Oxford University: A Method To Convert Plastic Waste To Hydrogen Gas

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Oxford University researchers have developed a method of converting plastic waste into hydrogen gas which can be used as clean fuel and high-value solid carbon.

Working in collaboration with colleagues at universities and institutions in the UK, China, and Saudi Arabia, researchers in the Edwards/ Xiao group at Oxford’s Department of Chemistry achieved this with a new type of catalysis developed by the group which uses microwaves to activate catalyst particles to effectively ‘strip’ hydrogen from polymers.

The findings, published in Nature Catalysis, detail how the researchers mixed mechanically-pulverised plastic particles with a microwave-susceptor catalyst of iron oxide and aluminium oxide.

The mixture was subjected to microwave treatment and yielded a large volume of hydrogen gas and a residue of carbonaceous materials, the bulk of which were identified as carbon nanotubes.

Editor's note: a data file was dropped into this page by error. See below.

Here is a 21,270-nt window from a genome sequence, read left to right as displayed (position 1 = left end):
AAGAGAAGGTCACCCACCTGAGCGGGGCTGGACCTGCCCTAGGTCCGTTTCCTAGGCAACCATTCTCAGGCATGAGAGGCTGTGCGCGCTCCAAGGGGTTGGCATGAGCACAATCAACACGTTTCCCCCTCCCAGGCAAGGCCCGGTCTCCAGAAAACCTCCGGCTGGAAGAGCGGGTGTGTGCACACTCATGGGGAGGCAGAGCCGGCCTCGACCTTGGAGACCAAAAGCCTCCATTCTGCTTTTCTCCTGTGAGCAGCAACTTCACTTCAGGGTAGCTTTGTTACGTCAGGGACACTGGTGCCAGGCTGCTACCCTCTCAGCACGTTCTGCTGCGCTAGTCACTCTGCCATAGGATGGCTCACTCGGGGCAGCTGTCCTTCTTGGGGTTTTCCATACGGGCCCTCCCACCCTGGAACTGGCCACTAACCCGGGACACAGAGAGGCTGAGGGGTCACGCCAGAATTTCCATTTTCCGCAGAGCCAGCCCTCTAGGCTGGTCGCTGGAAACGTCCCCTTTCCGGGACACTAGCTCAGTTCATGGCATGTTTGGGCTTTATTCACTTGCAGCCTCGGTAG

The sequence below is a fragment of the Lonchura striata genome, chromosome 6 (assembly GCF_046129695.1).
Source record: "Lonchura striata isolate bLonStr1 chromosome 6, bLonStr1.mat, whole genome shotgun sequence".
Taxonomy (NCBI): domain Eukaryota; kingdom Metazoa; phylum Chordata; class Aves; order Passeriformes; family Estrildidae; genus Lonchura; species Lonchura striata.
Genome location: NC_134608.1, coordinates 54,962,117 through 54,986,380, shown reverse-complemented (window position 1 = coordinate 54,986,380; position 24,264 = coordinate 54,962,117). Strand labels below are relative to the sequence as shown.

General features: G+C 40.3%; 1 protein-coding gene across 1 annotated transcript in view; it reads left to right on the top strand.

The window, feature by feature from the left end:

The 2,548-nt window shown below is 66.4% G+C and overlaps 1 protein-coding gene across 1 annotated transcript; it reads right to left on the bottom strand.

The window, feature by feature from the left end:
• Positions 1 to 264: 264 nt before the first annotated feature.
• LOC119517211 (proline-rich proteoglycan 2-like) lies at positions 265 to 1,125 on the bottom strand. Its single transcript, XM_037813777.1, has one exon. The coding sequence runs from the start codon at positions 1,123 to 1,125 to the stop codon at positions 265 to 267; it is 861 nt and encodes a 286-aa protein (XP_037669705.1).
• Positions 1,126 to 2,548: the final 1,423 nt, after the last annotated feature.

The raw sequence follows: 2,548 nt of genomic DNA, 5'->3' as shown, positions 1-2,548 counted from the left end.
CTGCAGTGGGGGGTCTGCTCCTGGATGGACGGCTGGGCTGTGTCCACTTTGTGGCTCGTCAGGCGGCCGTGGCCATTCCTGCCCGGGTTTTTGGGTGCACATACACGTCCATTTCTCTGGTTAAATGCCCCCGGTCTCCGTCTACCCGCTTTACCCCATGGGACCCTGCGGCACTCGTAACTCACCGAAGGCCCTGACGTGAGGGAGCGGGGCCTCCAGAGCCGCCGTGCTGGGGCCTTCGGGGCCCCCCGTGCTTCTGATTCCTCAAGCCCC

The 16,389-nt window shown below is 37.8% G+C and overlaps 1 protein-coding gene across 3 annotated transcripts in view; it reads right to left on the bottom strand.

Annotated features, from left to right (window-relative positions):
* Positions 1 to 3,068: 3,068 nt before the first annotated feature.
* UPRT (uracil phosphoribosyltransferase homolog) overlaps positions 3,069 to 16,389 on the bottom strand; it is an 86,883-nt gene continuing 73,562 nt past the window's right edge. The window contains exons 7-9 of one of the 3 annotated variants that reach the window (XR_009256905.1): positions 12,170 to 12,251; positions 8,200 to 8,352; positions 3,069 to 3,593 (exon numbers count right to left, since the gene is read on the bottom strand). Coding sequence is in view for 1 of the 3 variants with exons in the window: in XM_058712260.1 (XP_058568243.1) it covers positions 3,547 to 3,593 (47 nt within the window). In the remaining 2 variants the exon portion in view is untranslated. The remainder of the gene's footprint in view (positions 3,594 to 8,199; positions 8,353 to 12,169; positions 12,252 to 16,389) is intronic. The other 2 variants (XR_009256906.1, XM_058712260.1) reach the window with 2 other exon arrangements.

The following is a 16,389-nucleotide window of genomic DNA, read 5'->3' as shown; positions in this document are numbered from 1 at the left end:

This rapid one-step process for converting plastic to hydrogen and solid carbon significantly simplifies the usual processes of dealing with plastic waste and demonstrates that over 97% of hydrogen in plastic can be extracted in a very short time, in a low-cost method with no CO2 burden.

In a statement, Oxford University said the new method represents an attractive potential solution for the problem of plastic waste; instead of polluting our land and oceans, plastics could be used as a valuable feedstock for producing clean hydrogen fuel and value-added carbon products.

“This is not good applied science, but rather good science, applied,” said Professor Peter Edwards said.

“It opens up an entirely new area of catalysis in terms of selectivity and offers a potential route to the challenge of the plastic waste Armageddon, particularly in developing countries as one route to the hydrogen economy – effectively enabling them to leap-frog the sole use of fossil fuels.”

“Perhaps above all else – it is absolutely critical for a fundamental understanding of the chemistry, physics and electronic engineering of the mesoscale regime in catalysis that underpins any important applied advance in our quest for sustainable energy advances.”

This article originally appeared on h2-view.com